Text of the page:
Outcry


News flash: in an alley, dismembered,
numbered. ____ -thousandth, at nineteen!
“nanlaban” in audacious quotation marks.
found: packets of narcoti — bzzt.

Every night, a mother closes the television before family dinner. it gets hard to talk over the silence dead leave,
and harder so to forget how they’ve gone.
tonight a family chews words that taste of metal.

Vanish : as in go quickly, to a store. as in
pass completely from existence, facedown on the floor. tainted red, limp instead. blurred from nation’s memory. the boy’s mother weeps tears too often heard

Expressing loss beyond the capacity of language.
pain like the grating sound of the outside, knocking. anonymous complaints in all caps: this is justice,
for who is the boy to them but an other? the blame

Rewinds. old greed, familiar filth. a shameless
parade under the banner of change;
all gradually leaving the monotone of a schoolbook.
a child learns better by the quiver in her father’s throat,

As he bids ingat before she leaves home.
just one habit ingrained by a fear you can only imagine.
until now, the father wonders how he lost them to the night: waking to an anguish that could not be mourned.

God knows how they can forget, he says,
how the streets were clean but wrought with acute stench, the by-pollution of pretensions: plaster smiles, and iron butterflies. how it was their fault the dictator’s ghost was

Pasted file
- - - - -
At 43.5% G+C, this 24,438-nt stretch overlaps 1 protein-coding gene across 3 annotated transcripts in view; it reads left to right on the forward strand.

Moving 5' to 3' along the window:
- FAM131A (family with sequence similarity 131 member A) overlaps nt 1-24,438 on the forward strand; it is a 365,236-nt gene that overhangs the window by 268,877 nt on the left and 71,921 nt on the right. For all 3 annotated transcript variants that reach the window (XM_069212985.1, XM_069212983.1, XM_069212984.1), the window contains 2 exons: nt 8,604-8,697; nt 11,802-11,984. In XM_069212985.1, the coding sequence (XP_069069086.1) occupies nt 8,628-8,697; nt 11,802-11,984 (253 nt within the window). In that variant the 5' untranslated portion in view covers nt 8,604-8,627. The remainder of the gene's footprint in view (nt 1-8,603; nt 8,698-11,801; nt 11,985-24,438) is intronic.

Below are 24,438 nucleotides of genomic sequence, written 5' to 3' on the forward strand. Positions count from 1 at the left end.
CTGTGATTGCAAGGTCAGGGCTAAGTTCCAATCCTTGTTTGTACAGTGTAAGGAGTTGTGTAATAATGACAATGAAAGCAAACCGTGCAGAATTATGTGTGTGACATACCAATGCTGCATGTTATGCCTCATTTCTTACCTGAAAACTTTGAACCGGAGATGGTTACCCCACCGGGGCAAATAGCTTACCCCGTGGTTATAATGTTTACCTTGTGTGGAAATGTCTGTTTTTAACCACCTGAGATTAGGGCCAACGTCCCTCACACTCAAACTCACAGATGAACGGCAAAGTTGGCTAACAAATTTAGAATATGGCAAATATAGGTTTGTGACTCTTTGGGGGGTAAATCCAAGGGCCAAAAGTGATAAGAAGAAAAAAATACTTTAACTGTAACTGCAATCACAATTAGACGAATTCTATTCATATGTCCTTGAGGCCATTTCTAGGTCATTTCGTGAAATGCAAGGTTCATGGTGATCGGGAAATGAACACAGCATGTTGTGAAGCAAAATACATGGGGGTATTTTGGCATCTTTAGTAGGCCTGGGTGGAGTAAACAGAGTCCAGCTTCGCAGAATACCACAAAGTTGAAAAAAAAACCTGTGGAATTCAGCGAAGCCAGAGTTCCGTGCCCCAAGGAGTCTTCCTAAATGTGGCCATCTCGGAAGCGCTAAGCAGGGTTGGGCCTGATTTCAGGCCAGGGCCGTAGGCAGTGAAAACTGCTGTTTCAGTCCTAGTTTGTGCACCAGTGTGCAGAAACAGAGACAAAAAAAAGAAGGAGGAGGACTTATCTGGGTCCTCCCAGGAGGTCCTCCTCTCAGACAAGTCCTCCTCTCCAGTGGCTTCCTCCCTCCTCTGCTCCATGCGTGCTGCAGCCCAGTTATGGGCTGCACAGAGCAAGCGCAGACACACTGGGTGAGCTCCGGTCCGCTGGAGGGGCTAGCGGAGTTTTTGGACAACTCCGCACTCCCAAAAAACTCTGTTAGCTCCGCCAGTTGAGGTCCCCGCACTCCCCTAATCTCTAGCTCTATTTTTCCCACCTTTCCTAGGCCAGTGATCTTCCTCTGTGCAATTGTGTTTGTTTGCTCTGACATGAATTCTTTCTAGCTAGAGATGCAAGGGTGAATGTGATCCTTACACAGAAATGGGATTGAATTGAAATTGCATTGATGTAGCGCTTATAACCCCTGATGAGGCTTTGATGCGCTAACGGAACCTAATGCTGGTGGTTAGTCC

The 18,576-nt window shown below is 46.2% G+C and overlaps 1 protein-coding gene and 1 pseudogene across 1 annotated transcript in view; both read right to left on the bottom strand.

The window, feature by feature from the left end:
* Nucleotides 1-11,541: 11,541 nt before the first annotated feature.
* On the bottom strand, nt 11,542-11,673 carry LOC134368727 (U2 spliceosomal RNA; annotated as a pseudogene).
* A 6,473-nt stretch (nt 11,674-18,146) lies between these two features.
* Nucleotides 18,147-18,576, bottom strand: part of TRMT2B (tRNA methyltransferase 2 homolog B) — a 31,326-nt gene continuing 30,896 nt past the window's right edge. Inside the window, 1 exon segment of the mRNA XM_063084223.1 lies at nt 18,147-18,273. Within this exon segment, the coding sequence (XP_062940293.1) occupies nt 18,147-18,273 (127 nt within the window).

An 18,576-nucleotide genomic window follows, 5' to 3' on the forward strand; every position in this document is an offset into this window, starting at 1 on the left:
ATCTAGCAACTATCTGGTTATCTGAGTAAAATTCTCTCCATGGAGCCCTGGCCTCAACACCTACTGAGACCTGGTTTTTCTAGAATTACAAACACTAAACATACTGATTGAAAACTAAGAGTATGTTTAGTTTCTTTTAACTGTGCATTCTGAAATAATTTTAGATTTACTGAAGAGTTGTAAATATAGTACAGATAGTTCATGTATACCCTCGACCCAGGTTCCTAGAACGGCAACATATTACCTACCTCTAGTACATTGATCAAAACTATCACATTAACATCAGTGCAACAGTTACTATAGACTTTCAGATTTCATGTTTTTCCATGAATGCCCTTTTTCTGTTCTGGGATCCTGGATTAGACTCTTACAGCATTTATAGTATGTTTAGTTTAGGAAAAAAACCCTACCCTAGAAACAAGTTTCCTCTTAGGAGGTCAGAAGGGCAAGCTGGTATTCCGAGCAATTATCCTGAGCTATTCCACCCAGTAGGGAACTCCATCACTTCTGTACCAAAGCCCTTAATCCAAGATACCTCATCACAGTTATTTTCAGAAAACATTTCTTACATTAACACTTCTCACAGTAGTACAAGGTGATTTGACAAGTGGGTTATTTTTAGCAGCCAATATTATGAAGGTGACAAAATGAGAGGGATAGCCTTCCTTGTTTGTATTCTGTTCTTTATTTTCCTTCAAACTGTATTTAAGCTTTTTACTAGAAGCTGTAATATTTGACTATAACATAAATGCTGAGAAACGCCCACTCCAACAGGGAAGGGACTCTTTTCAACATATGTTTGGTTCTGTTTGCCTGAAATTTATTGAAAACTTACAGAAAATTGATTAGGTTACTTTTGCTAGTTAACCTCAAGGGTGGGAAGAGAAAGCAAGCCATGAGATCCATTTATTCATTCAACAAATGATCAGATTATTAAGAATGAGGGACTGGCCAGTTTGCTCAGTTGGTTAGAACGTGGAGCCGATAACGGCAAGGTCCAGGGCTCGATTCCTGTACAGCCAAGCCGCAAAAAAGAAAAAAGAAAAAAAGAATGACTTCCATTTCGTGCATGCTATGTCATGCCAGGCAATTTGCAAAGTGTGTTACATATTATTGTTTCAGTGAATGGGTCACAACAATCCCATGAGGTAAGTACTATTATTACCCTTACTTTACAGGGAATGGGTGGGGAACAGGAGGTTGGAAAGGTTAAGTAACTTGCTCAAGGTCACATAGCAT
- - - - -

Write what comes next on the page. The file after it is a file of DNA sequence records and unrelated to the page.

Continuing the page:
Alive and well, with thousands of young apologists

slamming at keyboards, babbling over two evils:
rehashed promises, and the old, who are no longer credible. those who know better mistake noise for disruption,

In clamor for progress. the discourse forgets compassion; endless ad hominem to no end: who for?
the cries of marginalized are left writhing
until their tales are sought by those willing to listen.

Now the youth may hurt collectively, bleed profusely. ceaseless tweeting. anger with direction, in bold font. in song, in art, and speech; prometheus on the streets, raising our voices for those who can shout no longer.


Martha Balagat is a highschool student from Philippine Science High School – Main Campus. She is the champion in the Martial Law Museum Awards Poetry Category.

The Martial Law Museum Awards is a nationwide competition for high school students that aims to promote the value of remembering our history as a nation during Martial Law and engage the youth in creative responses through literature and the arts.

Photo by John Oranga